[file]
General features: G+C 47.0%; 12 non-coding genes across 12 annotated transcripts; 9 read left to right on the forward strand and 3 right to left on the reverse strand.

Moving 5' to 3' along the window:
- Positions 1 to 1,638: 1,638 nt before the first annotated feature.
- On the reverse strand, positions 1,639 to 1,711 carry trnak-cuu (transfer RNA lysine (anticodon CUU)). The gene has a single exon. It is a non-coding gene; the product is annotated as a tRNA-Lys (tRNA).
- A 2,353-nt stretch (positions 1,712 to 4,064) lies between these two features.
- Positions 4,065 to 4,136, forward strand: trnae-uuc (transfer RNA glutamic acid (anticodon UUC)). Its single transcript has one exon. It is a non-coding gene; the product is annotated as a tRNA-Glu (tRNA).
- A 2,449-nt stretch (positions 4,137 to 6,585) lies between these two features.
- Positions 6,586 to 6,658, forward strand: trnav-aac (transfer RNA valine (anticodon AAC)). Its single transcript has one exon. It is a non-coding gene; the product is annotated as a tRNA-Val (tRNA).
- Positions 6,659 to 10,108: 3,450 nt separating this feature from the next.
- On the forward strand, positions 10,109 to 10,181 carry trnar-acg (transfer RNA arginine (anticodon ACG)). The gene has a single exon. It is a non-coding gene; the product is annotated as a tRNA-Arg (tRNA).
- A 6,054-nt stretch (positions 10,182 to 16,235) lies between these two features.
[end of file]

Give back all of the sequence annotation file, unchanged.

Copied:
General features: G+C 47.0%; 12 non-coding genes across 12 annotated transcripts; 9 read left to right on the forward strand and 3 right to left on the reverse strand.

Moving 5' to 3' along the window:
- Positions 1 to 1,638: 1,638 nt before the first annotated feature.
- On the reverse strand, positions 1,639 to 1,711 carry trnak-cuu (transfer RNA lysine (anticodon CUU)). The gene has a single exon. It is a non-coding gene; the product is annotated as a tRNA-Lys (tRNA).
- A 2,353-nt stretch (positions 1,712 to 4,064) lies between these two features.
- Positions 4,065 to 4,136, forward strand: trnae-uuc (transfer RNA glutamic acid (anticodon UUC)). Its single transcript has one exon. It is a non-coding gene; the product is annotated as a tRNA-Glu (tRNA).
- A 2,449-nt stretch (positions 4,137 to 6,585) lies between these two features.
- Positions 6,586 to 6,658, forward strand: trnav-aac (transfer RNA valine (anticodon AAC)). Its single transcript has one exon. It is a non-coding gene; the product is annotated as a tRNA-Val (tRNA).
- Positions 6,659 to 10,108: 3,450 nt separating this feature from the next.
- On the forward strand, positions 10,109 to 10,181 carry trnar-acg (transfer RNA arginine (anticodon ACG)). The gene has a single exon. It is a non-coding gene; the product is annotated as a tRNA-Arg (tRNA).
- A 6,054-nt stretch (positions 10,182 to 16,235) lies between these two features.